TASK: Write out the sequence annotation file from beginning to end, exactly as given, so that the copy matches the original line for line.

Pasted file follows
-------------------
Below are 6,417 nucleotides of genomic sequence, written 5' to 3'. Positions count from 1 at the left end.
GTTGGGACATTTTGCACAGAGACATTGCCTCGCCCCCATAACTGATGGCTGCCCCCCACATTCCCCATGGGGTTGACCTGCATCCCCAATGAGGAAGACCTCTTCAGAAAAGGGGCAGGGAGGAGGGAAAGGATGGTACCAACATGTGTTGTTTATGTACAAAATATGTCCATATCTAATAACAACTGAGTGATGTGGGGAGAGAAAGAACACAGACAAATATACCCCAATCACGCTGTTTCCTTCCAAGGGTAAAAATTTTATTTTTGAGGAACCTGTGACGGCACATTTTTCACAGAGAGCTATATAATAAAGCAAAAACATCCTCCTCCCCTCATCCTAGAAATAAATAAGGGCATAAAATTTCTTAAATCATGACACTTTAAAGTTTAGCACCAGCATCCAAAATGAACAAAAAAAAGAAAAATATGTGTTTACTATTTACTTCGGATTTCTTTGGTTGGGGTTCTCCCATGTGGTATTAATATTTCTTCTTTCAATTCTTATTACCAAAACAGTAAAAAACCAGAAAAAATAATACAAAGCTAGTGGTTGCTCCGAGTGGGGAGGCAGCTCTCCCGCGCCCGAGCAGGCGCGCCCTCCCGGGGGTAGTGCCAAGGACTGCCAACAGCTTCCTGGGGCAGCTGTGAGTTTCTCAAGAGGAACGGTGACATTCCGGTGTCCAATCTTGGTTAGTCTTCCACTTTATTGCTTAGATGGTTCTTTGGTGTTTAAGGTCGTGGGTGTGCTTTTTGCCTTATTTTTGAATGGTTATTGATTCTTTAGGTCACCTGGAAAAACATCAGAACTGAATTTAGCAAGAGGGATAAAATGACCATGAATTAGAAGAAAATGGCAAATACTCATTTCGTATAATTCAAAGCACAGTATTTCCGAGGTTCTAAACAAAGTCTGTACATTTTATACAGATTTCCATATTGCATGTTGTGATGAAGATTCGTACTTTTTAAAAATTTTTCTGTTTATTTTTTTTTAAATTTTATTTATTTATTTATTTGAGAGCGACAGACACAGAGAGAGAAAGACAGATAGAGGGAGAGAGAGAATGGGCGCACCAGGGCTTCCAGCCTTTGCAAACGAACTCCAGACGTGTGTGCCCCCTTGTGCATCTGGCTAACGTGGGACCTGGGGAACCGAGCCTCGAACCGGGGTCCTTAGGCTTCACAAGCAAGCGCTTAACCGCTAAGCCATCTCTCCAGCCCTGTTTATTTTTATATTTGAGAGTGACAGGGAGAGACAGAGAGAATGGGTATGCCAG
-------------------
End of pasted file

Below are 6,417 nucleotides of genomic sequence, written 5' to 3'. Positions count from 1 at the left end.
GTTGGGACATTTTGCACAGAGACATTGCCTCGCCCCCATAACTGATGGCTGCCCCCCACATTCCCCATGGGGTTGACCTGCATCCCCAATGAGGAAGACCTCTTCAGAAAAGGGGCAGGGAGGAGGGAAAGGATGGTACCAACATGTGTTGTTTATGTACAAAATATGTCCATATCTAATAACAACTGAGTGATGTGGGGAGAGAAAGAACACAGACAAATATACCCCAATCACGCTGTTTCCTTCCAAGGGTAAAAATTTTATTTTTGAGGAACCTGTGACGGCACATTTTTCACAGAGAGCTATATAATAAAGCAAAAACATCCTCCTCCCCTCATCCTAGAAATAAATAAGGGCATAAAATTTCTTAAATCATGACACTTTAAAGTTTAGCACCAGCATCCAAAATGAACAAAAAAAAGAAAAATATGTGTTTACTATTTACTTCGGATTTCTTTGGTTGGGGTTCTCCCATGTGGTATTAATATTTCTTCTTTCAATTCTTATTACCAAAACAGTAAAAAACCAGAAAAAATAATACAAAGCTAGTGGTTGCTCCGAGTGGGGAGGCAGCTCTCCCGCGCCCGAGCAGGCGCGCCCTCCCGGGGGTAGTGCCAAGGACTGCCAACAGCTTCCTGGGGCAGCTGTGAGTTTCTCAAGAGGAACGGTGACATTCCGGTGTCCAATCTTGGTTAGTCTTCCACTTTATTGCTTAGATGGTTCTTTGGTGTTTAAGGTCGTGGGTGTGCTTTTTGCCTTATTTTTGAATGGTTATTGATTCTTTAGGTCACCTGGAAAAACATCAGAACTGAATTTAGCAAGAGGGATAAAATGACCATGAATTAGAAGAAAATGGCAAATACTCATTTCGTATAATTCAAAGCACAGTATTTCCGAGGTTCTAAACAAAGTCTGTACATTTTATACAGATTTCCATATTGCATGTTGTGATGAAGATTCGTACTTTTTAAAAATTTTTCTGTTTATTTTTTTTTAAATTTTATTTATTTATTTATTTGAGAGCGACAGACACAGAGAGAGAAAGACAGATAGAGGGAGAGAGAGAATGGGCGCACCAGGGCTTCCAGCCTTTGCAAACGAACTCCAGACGTGTGTGCCCCCTTGTGCATCTGGCTAACGTGGGACCTGGGGAACCGAGCCTCGAACCGGGGTCCTTAGGCTTCACAAGCAAGCGCTTAACCGCTAAGCCATCTCTCCAGCCCTGTTTATTTTTATATTTGAGAGTGACAGGGAGAGACAGAGAGAATGGGTATGCCAG